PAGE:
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Title: Leak-Path Factor Analysis for the Nuclear Materials Storage Facility

Abstract

Leak-path factors (LPFs) were calculated for the Nuclear Materials Storage Facility (NMSF) located in the Plutonium Facility, Building 41 at the Los Alamos National Laboratory Technical Area 55. In the unlikely event of an accidental fire powerful enough to fail a container holding actinides, the subsequent release of oxides, modeled as PuO{sub 2} aerosols, from the facility and into the surrounding environment was predicted. A 1-h nondestructive assay (NDA) laboratory fire accident was simulated with the MELCOR severe accident analysis code. Fire-driven air movement along with wind-driven air infiltration transported a portion of these actinides from the building. This fraction is referred to as the leak-path factor. The potential effect of smoke aerosol on the transport of the actinides was investigated to verify the validity of neglecting the smoke as conservative. The input model for the NMSF consisted of a system of control volumes, flow pathways, and surfaces sufficient to model the thermal-hydraulic conditions within the facility and the aerosol transport data necessary to simulate the transport of PuO{sub 2} particles. The thermal-hydraulic, heat-transfer, and aerosol-transport models are solved simultaneously with data being exchanged between models. A MELCOR input model was designed such that it would reproduce the salient featuresmore » of the fire per the corresponding CFAST calculation. Air infiltration into and out of the facility would be affected strongly by wind-driven differential pressures across the building. Therefore, differential pressures were applied to each side of the building according to guidance found in the ASHRAE handbook using a standard-velocity head equation with a leading multiplier to account for the orientation of the wind with the building. The model for the transport of aerosols considered all applicable transport processes, but the deposition within the building clearly was dominated by gravitational settling.« less

Authors:
;
Publication Date:
Research Org.:
Los Alamos National Lab., NM (US)
Sponsoring Org.:
USDOE Office of Defense Programs (DP) (US)
OSTI Identifier:
762882
Report Number(s):
LA-UR-99-2513
TRN: US0100139
DOE Contract Number:  
W-7405-ENG-36
Resource Type:
Conference
Resource Relation:
Conference: Safety Analysis Workshop, Portland, OR (US), 06/13/1999--06/18/1999; Other Information: PBD: 13 Jun 1999
Country of Publication:
United States
Language:
English
Subject:
11 NUCLEAR FUEL CYCLE AND FUEL MATERIALS; 32 ENERGY CONSERVATION, CONSUMPTION, AND UTILIZATION; AIR INFILTRATION; HEAT TRANSFER; SAFETY ANALYSIS; STORAGE

Citation Formats

Shaffer, C., and Leonard, M. Leak-Path Factor Analysis for the Nuclear Materials Storage Facility. United States: N. p., 1999. Web.
Shaffer, C., & Leonard, M. Leak-Path Factor Analysis for the Nuclear Materials Storage Facility. United States.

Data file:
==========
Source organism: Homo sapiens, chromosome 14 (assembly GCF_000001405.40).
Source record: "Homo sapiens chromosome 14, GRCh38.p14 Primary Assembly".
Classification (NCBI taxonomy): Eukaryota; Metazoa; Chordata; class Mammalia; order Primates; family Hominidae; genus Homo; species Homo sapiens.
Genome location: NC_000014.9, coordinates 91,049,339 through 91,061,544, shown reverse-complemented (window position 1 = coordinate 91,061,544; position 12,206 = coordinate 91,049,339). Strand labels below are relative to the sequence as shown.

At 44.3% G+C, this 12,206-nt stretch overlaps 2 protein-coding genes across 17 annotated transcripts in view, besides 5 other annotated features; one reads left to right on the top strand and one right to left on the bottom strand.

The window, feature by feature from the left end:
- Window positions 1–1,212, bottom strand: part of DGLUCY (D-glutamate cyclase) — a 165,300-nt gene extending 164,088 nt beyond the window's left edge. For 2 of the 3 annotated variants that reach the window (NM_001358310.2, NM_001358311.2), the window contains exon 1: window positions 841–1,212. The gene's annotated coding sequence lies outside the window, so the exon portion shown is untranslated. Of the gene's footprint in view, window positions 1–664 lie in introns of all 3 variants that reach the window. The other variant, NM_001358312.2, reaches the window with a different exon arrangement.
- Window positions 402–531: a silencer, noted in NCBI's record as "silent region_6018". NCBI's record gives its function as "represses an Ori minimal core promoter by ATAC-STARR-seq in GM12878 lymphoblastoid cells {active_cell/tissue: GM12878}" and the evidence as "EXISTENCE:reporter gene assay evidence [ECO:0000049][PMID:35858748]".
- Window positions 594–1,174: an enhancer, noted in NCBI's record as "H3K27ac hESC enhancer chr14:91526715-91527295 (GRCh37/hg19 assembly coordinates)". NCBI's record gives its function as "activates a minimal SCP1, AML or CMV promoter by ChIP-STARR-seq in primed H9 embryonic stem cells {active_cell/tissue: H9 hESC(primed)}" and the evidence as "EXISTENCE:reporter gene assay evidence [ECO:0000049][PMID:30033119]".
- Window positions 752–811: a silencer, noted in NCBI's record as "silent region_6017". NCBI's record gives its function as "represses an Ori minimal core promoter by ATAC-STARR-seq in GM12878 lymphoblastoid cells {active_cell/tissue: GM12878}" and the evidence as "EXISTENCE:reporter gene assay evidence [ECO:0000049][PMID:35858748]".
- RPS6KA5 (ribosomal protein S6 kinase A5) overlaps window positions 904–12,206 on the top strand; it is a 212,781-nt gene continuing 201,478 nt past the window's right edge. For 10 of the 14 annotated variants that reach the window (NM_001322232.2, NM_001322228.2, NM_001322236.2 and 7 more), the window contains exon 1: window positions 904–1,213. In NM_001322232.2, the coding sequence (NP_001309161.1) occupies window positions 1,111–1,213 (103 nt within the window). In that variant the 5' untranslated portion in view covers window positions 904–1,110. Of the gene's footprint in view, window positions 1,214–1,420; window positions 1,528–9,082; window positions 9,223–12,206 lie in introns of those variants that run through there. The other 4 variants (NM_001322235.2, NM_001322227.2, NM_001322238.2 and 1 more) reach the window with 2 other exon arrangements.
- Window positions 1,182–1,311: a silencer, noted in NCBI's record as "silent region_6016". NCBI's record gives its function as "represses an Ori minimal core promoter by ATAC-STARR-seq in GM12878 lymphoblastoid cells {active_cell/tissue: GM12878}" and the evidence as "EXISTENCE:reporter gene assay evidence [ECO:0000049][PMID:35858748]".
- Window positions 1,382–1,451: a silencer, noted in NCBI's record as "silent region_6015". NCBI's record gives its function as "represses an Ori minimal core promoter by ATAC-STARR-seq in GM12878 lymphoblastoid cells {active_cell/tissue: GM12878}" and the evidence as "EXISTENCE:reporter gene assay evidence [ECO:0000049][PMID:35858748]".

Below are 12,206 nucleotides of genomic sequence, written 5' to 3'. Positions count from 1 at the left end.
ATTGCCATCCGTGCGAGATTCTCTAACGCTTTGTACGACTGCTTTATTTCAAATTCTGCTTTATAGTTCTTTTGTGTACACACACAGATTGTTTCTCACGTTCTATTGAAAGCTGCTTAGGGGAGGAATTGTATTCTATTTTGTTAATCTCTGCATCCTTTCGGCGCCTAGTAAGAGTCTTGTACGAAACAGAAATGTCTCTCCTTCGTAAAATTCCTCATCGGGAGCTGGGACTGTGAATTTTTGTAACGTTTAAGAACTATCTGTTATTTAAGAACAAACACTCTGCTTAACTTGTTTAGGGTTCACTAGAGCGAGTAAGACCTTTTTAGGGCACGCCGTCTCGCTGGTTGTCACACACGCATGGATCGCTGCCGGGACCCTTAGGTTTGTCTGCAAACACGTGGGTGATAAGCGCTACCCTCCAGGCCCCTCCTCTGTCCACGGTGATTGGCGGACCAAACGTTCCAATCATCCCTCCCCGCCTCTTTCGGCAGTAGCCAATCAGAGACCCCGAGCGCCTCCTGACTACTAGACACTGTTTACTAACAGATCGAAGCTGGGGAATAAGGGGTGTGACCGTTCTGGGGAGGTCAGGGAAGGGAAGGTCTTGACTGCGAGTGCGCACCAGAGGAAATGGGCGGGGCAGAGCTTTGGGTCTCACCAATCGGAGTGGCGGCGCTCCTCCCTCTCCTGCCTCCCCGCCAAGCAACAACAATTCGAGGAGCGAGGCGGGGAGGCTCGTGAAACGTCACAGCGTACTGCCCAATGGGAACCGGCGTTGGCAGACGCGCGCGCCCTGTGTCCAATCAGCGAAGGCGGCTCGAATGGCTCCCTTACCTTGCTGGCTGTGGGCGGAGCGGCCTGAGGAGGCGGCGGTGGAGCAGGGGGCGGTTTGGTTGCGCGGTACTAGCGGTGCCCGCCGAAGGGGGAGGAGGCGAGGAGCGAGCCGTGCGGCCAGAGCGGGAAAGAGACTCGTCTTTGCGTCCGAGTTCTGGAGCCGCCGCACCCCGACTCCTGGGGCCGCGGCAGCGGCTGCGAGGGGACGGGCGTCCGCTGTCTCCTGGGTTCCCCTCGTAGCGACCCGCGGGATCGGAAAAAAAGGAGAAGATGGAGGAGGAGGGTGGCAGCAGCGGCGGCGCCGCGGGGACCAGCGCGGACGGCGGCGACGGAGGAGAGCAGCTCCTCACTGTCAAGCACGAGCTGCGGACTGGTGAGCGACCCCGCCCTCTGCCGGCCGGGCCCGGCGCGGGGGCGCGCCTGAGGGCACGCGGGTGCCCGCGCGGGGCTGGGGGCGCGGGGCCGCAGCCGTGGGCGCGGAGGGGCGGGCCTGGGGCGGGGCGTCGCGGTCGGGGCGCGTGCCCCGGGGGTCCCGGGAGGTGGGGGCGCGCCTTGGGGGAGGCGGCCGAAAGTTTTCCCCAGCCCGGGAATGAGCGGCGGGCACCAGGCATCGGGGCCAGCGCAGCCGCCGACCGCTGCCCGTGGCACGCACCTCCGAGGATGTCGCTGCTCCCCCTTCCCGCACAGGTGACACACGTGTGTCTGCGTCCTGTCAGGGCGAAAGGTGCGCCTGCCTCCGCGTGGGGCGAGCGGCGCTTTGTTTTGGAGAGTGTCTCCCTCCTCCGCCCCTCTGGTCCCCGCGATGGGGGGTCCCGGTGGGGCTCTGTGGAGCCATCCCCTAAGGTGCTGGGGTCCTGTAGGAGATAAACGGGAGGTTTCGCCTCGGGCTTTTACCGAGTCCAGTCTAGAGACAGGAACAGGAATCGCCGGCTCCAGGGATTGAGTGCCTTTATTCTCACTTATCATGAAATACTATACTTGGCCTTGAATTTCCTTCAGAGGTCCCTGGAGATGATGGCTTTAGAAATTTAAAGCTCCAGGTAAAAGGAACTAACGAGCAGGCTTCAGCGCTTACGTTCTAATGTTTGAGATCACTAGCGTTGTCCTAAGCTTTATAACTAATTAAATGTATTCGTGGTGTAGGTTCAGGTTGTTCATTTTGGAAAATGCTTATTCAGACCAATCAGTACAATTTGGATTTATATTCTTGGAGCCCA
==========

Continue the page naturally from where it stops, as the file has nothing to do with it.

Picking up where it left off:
Shaffer, C., and Leonard, M. Sun . "Leak-Path Factor Analysis for the Nuclear Materials Storage Facility". United States. https://www.osti.gov/servlets/purl/762882.
@article{osti_762882,
title = {Leak-Path Factor Analysis for the Nuclear Materials Storage Facility},
author = {Shaffer, C. and Leonard, M.},
abstractNote = {Leak-path factors (LPFs) were calculated for the Nuclear Materials Storage Facility (NMSF) located in the Plutonium Facility, Building 41 at the Los Alamos National Laboratory Technical Area 55. In the unlikely event of an accidental fire powerful enough to fail a container holding actinides, the subsequent release of oxides, modeled as PuO{sub 2} aerosols, from the facility and into the surrounding environment was predicted. A 1-h nondestructive assay (NDA) laboratory fire accident was simulated with the MELCOR severe accident analysis code. Fire-driven air movement along with wind-driven air infiltration transported a portion of these actinides from the building. This fraction is referred to as the leak-path factor. The potential effect of smoke aerosol on the transport of the actinides was investigated to verify the validity of neglecting the smoke as conservative. The input model for the NMSF consisted of a system of control volumes, flow pathways, and surfaces sufficient to model the thermal-hydraulic conditions within the facility and the aerosol transport data necessary to simulate the transport of PuO{sub 2} particles. The thermal-hydraulic, heat-transfer, and aerosol-transport models are solved simultaneously with data being exchanged between models. A MELCOR input model was designed such that it would reproduce the salient features of the fire per the corresponding CFAST calculation. Air infiltration into and out of the facility would be affected strongly by wind-driven differential pressures across the building. Therefore, differential pressures were applied to each side of the building according to guidance found in the ASHRAE handbook using a standard-velocity head equation with a leading multiplier to account for the orientation of the wind with the building. The model for the transport of aerosols considered all applicable transport processes, but the deposition within the building clearly was dominated by gravitational settling.},
doi = {},
journal = {},
number = ,
volume = ,
place = {United States},
year = {1999},
month = {6}
}

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